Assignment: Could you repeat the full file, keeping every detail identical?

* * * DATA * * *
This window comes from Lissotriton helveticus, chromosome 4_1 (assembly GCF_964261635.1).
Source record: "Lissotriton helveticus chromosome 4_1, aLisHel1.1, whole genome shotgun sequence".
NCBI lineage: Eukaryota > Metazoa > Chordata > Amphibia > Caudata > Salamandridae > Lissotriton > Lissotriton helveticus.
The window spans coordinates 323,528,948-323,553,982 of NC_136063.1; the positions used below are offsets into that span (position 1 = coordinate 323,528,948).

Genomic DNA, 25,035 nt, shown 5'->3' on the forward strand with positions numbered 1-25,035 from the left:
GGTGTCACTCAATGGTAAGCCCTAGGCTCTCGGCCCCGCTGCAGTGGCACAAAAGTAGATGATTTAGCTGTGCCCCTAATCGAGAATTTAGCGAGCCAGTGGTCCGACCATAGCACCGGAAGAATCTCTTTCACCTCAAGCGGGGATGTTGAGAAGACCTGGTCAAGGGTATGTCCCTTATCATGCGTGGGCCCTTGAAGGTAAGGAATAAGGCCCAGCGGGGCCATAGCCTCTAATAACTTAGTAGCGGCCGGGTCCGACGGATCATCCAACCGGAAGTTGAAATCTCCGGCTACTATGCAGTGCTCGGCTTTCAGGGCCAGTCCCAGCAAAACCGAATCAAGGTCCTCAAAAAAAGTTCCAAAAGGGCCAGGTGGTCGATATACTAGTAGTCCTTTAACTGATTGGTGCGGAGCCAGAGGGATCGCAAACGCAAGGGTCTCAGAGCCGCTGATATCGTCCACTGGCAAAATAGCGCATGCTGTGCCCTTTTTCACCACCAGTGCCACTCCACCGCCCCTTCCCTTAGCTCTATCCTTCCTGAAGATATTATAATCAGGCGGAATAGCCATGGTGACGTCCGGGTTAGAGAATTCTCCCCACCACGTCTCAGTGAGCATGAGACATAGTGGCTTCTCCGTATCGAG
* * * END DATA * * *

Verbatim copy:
This window comes from Lissotriton helveticus, chromosome 4_1 (assembly GCF_964261635.1).
Source record: "Lissotriton helveticus chromosome 4_1, aLisHel1.1, whole genome shotgun sequence".
NCBI lineage: Eukaryota > Metazoa > Chordata > Amphibia > Caudata > Salamandridae > Lissotriton > Lissotriton helveticus.
The window spans coordinates 323,528,948-323,553,982 of NC_136063.1; the positions used below are offsets into that span (position 1 = coordinate 323,528,948).

Genomic DNA, 25,035 nt, shown 5'->3' on the forward strand with positions numbered 1-25,035 from the left:
GGTGTCACTCAATGGTAAGCCCTAGGCTCTCGGCCCCGCTGCAGTGGCACAAAAGTAGATGATTTAGCTGTGCCCCTAATCGAGAATTTAGCGAGCCAGTGGTCCGACCATAGCACCGGAAGAATCTCTTTCACCTCAAGCGGGGATGTTGAGAAGACCTGGTCAAGGGTATGTCCCTTATCATGCGTGGGCCCTTGAAGGTAAGGAATAAGGCCCAGCGGGGCCATAGCCTCTAATAACTTAGTAGCGGCCGGGTCCGACGGATCATCCAACCGGAAGTTGAAATCTCCGGCTACTATGCAGTGCTCGGCTTTCAGGGCCAGTCCCAGCAAAACCGAATCAAGGTCCTCAAAAAAAGTTCCAAAAGGGCCAGGTGGTCGATATACTAGTAGTCCTTTAACTGATTGGTGCGGAGCCAGAGGGATCGCAAACGCAAGGGTCTCAGAGCCGCTGATATCGTCCACTGGCAAAATAGCGCATGCTGTGCCCTTTTTCACCACCAGTGCCACTCCACCGCCCCTTCCCTTAGCTCTATCCTTCCTGAAGATATTATAATCAGGCGGAATAGCCATGGTGACGTCCGGGTTAGAGAATTCTCCCCACCACGTCTCAGTGAGCATGAGACATAGTGGCTTCTCCGTATCGAG